Living to Tell the Tale: Scott Gibson interview
Scott Gibson chats about winning Best Newcomer, The Hashtag Show podcast's anniversary and defying death to pursue a career in stand-up
After picking up the Best Newcomer award at the 2016 Edinburgh Fringe, Scott Gibson has no time to bask in the glow of his summer victory. There's a busy tour schedule about to begin, his podcast – The Hashtag Show – is a year old and, what's more, he's trying to hide how long he's spent playing FIFA 17 from his fiancé on the week of the game's release.
“About half-hour,” he says at first, but Gibson knows full well it's game over, so to speak, and a confession quickly follows: “Two days solid,” he admits, adding, “I'm trying to get the skill-set back before I go online and get panned by a 14-year-old sitting in China.”
His triumphant Fringe show, Life After Death, chronicles an epic stag weekend in Blackpool and the return home to Glasgow where Gibson gradually realises his 'big headache' might be symptomatic of something other than a colossal hangover. The brain haemorrhage almost kills him. For someone with such death defying experience, is playing on a games console really the best use of his time on earth?
“There are other things I could be doing,” he says, “but you need an escape from reality. You need FIFA in your life.”
There is a warmth and honesty to Gibson, it's perhaps part of his appeal that he says things more as they are rather than how we'd like them to be. When asked if his experience changed him he replies, “The reality is it's just great medical treatment from very well educated staff, or it's just luck. I mean, it has changed my life because it gave me the push I needed to do something. But, no, I don't feel as though I've changed as a person. I still have the same thoughts – I'm still grumpy, I'm still moody. If you're a horrible person before you're probably a horrible person after, and if you're a nice person the same. But it did give me that push.”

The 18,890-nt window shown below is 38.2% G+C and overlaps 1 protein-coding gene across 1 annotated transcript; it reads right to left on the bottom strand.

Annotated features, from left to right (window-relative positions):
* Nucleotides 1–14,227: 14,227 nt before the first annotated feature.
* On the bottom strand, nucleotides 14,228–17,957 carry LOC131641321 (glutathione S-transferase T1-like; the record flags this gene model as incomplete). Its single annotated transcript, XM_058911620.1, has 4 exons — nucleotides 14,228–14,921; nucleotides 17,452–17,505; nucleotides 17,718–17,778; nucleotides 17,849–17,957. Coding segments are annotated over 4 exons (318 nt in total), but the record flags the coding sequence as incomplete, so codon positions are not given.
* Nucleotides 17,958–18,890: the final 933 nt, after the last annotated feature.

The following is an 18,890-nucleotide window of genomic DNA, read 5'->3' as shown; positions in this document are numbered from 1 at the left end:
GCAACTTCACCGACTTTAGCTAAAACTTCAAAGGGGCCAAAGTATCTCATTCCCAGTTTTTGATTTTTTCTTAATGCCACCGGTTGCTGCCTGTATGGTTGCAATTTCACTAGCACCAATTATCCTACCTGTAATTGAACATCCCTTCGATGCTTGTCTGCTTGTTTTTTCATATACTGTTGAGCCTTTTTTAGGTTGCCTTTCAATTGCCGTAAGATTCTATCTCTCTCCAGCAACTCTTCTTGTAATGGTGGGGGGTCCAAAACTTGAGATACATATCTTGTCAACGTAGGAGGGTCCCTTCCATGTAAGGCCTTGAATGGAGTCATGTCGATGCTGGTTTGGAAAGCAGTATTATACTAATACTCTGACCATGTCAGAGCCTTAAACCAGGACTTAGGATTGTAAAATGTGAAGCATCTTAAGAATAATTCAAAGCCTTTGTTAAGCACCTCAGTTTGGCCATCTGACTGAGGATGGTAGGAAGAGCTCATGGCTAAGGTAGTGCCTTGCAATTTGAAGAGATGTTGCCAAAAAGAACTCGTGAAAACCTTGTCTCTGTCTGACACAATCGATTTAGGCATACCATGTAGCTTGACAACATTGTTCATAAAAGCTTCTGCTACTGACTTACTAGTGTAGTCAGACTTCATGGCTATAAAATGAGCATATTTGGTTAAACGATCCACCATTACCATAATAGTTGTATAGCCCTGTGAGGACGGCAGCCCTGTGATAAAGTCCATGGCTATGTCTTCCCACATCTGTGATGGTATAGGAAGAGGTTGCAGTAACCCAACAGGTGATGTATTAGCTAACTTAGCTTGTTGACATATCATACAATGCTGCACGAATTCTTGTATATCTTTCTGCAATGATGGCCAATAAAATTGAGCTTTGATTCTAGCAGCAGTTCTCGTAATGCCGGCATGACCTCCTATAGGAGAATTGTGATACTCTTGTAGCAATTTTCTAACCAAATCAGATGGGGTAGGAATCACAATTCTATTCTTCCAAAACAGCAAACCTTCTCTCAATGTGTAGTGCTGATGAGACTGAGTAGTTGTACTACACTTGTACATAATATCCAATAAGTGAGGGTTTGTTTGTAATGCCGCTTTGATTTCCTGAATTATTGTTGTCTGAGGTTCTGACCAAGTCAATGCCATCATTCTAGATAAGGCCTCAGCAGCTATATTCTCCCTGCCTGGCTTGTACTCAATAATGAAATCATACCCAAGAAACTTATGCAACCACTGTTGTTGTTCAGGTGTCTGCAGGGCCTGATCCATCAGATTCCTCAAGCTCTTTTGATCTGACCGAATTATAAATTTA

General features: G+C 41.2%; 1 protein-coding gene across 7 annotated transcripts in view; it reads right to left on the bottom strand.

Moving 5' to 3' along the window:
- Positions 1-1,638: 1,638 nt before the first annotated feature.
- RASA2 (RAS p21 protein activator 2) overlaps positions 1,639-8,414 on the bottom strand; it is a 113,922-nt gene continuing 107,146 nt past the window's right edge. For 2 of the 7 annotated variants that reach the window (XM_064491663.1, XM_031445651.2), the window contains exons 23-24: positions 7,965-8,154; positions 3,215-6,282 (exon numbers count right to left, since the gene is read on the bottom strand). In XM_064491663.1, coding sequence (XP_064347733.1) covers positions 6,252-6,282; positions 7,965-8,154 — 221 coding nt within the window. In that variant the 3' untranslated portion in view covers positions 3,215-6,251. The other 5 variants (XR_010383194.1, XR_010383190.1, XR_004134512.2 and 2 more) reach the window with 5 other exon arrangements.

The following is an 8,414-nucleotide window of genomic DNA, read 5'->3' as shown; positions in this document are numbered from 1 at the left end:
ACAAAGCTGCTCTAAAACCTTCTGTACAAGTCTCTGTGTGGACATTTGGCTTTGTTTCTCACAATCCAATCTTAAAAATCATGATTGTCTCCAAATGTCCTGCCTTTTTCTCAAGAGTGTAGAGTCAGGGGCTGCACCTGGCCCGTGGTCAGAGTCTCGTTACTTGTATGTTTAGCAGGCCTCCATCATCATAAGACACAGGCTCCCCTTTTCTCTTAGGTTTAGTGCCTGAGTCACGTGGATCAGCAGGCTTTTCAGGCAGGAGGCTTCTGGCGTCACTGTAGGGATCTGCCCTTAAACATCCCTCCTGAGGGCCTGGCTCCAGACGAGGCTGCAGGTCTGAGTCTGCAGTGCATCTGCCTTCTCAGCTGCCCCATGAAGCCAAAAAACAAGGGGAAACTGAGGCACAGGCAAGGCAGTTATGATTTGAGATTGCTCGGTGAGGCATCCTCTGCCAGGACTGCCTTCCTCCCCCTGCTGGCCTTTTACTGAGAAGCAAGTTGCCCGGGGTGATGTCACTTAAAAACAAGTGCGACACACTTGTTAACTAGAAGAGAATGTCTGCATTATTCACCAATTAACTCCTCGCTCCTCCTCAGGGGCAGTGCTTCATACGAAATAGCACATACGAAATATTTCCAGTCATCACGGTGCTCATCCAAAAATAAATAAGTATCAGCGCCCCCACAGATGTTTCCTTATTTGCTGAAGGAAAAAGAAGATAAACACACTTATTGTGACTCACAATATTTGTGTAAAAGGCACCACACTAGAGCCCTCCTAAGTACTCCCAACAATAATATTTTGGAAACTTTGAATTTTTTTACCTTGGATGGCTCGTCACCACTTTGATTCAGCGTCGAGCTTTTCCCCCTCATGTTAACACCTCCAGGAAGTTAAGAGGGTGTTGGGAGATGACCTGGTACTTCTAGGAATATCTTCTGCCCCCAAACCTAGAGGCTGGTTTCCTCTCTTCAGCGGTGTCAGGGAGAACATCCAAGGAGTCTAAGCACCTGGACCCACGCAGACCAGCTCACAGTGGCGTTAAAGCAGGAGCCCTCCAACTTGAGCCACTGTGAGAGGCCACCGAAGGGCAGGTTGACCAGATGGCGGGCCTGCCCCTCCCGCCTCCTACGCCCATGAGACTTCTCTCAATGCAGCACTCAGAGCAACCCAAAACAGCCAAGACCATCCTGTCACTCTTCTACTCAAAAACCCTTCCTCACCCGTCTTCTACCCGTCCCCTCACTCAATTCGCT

Now in his early thirties, Gibson is a familiar face to comedy audiences in Scotland but, as is often the way, he was still an unknown quantity to many at the Fringe. As such, despite the obvious merit of his show the award came as a surprise, even to Gibson himself. “If I'm honest my dream was to get enough people to see the show to break even. The only other thing I hoped is if I could get someone from Soho Theatre to see the show and if they liked it they might give me a Monday or Tuesday there.”
After his dates at Eden Court, Inverness and The Stand, Glasgow, Gibson takes Life After Death down to Soho for a run over Christmas and New Year. Not bad for someone who only dared hope to break even. “The idea of getting nominated for the award doesn't even enter your head. You never think it is going to happen to you because – rightly or wrongly – you don't think a Scottish act will ever get nominated.”
That may seem a curious remark after the 2016 Fringe, where Gibson and Richard Gadd swept Scotland to a double award win. However, it has been difficult to shake off the suspicion Scottish acts have been overlooked when three decades have passed since Arnold Brown scooped the main prize in 1987. Over these years, whether justified or not, it is unsurprising that local comedians have come to experience or view the Fringe more as an event Scotland simply hosts rather than plays a part in. Gibson has a rather more positive outlook than this, as his acceptance speech showed: “Sometimes in Scotland we think we're not part of the Fringe, bizarrely. Hopefully this will show we can be here and tell our stories.”